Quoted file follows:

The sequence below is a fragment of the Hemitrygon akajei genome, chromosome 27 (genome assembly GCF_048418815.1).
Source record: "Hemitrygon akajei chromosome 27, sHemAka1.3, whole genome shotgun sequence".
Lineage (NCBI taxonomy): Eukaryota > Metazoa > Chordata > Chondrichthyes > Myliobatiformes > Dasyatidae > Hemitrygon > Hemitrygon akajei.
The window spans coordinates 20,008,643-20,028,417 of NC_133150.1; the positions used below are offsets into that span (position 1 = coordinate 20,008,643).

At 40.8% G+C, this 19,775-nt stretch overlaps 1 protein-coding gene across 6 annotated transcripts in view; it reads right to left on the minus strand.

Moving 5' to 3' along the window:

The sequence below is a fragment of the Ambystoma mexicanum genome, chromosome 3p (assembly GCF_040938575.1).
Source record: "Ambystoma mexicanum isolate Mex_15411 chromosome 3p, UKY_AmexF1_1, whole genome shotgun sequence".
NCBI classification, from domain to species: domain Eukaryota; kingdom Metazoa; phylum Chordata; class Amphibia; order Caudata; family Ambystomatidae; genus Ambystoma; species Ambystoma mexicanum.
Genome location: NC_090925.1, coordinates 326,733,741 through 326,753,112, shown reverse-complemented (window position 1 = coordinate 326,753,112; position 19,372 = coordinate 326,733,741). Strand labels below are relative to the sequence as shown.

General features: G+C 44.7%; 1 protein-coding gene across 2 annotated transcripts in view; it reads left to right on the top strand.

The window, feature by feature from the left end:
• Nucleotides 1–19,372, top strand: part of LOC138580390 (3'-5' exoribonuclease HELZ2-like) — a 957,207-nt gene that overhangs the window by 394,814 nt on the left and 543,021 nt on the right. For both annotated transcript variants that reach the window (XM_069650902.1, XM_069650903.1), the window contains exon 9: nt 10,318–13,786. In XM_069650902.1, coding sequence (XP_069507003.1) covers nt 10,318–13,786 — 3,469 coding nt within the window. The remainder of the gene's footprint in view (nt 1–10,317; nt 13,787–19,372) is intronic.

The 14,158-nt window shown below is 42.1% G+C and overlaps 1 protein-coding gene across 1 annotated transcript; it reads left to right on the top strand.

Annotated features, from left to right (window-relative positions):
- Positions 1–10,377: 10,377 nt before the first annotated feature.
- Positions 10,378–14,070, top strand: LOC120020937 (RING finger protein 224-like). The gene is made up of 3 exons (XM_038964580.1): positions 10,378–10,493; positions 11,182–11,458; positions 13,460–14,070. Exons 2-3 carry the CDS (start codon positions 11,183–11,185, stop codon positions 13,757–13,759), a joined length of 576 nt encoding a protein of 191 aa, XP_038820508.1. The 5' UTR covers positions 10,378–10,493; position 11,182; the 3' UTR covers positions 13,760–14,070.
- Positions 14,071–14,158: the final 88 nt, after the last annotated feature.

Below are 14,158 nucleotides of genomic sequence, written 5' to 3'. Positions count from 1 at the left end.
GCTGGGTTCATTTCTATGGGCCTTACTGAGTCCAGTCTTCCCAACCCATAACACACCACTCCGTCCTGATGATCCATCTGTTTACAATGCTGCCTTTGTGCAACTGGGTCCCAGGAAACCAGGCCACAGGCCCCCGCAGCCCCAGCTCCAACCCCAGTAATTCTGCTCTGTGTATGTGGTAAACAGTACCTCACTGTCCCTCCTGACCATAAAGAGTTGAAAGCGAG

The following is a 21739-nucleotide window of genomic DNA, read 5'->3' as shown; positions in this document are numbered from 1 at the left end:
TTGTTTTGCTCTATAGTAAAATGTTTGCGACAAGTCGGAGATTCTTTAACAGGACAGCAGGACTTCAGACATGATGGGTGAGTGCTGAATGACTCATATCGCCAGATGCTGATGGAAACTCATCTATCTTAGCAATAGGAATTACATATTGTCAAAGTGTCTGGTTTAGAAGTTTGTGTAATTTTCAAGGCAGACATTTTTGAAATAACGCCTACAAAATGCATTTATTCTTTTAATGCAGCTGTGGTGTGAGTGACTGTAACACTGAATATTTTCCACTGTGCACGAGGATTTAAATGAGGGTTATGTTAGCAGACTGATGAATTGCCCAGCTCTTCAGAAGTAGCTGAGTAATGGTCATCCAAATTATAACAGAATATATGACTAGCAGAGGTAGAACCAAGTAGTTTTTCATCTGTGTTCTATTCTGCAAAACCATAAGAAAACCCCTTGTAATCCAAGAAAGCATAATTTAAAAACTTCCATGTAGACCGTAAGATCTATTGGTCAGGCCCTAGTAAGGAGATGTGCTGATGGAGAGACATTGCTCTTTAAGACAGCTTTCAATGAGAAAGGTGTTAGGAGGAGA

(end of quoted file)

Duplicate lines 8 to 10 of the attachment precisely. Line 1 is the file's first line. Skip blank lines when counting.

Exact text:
Source record: "Ambystoma mexicanum isolate Mex_15411 chromosome 3p, UKY_AmexF1_1, whole genome shotgun sequence".
NCBI classification, from domain to species: domain Eukaryota; kingdom Metazoa; phylum Chordata; class Amphibia; order Caudata; family Ambystomatidae; genus Ambystoma; species Ambystoma mexicanum.
Genome location: NC_090925.1, coordinates 326,733,741 through 326,753,112, shown reverse-complemented (window position 1 = coordinate 326,753,112; position 19,372 = coordinate 326,733,741). Strand labels below are relative to the sequence as shown.